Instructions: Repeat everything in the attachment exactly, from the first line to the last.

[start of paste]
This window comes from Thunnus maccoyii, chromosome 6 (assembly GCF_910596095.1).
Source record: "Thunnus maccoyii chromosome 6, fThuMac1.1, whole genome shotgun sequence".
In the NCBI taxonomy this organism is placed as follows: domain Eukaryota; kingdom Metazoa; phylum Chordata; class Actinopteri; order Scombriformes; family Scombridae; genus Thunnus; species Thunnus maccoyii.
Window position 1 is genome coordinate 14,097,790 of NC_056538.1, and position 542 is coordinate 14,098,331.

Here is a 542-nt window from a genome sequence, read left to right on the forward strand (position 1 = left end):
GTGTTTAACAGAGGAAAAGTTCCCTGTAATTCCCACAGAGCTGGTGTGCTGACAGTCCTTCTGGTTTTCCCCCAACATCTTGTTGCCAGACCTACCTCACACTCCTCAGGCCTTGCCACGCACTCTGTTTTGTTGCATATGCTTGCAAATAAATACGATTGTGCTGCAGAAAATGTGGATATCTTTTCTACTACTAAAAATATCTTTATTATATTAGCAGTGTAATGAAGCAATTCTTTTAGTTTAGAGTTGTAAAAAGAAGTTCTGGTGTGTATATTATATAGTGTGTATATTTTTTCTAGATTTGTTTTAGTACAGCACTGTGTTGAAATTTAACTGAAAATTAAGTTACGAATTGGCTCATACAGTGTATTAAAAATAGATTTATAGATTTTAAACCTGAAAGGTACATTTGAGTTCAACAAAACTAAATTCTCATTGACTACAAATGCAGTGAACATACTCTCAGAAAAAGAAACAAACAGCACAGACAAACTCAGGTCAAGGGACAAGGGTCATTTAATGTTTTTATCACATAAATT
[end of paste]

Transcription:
This window comes from Thunnus maccoyii, chromosome 6 (assembly GCF_910596095.1).
Source record: "Thunnus maccoyii chromosome 6, fThuMac1.1, whole genome shotgun sequence".
In the NCBI taxonomy this organism is placed as follows: domain Eukaryota; kingdom Metazoa; phylum Chordata; class Actinopteri; order Scombriformes; family Scombridae; genus Thunnus; species Thunnus maccoyii.
Window position 1 is genome coordinate 14,097,790 of NC_056538.1, and position 542 is coordinate 14,098,331.

Here is a 542-nt window from a genome sequence, read left to right on the forward strand (position 1 = left end):
GTGTTTAACAGAGGAAAAGTTCCCTGTAATTCCCACAGAGCTGGTGTGCTGACAGTCCTTCTGGTTTTCCCCCAACATCTTGTTGCCAGACCTACCTCACACTCCTCAGGCCTTGCCACGCACTCTGTTTTGTTGCATATGCTTGCAAATAAATACGATTGTGCTGCAGAAAATGTGGATATCTTTTCTACTACTAAAAATATCTTTATTATATTAGCAGTGTAATGAAGCAATTCTTTTAGTTTAGAGTTGTAAAAAGAAGTTCTGGTGTGTATATTATATAGTGTGTATATTTTTTCTAGATTTGTTTTAGTACAGCACTGTGTTGAAATTTAACTGAAAATTAAGTTACGAATTGGCTCATACAGTGTATTAAAAATAGATTTATAGATTTTAAACCTGAAAGGTACATTTGAGTTCAACAAAACTAAATTCTCATTGACTACAAATGCAGTGAACATACTCTCAGAAAAAGAAACAAACAGCACAGACAAACTCAGGTCAAGGGACAAGGGTCATTTAATGTTTTTATCACATAAATT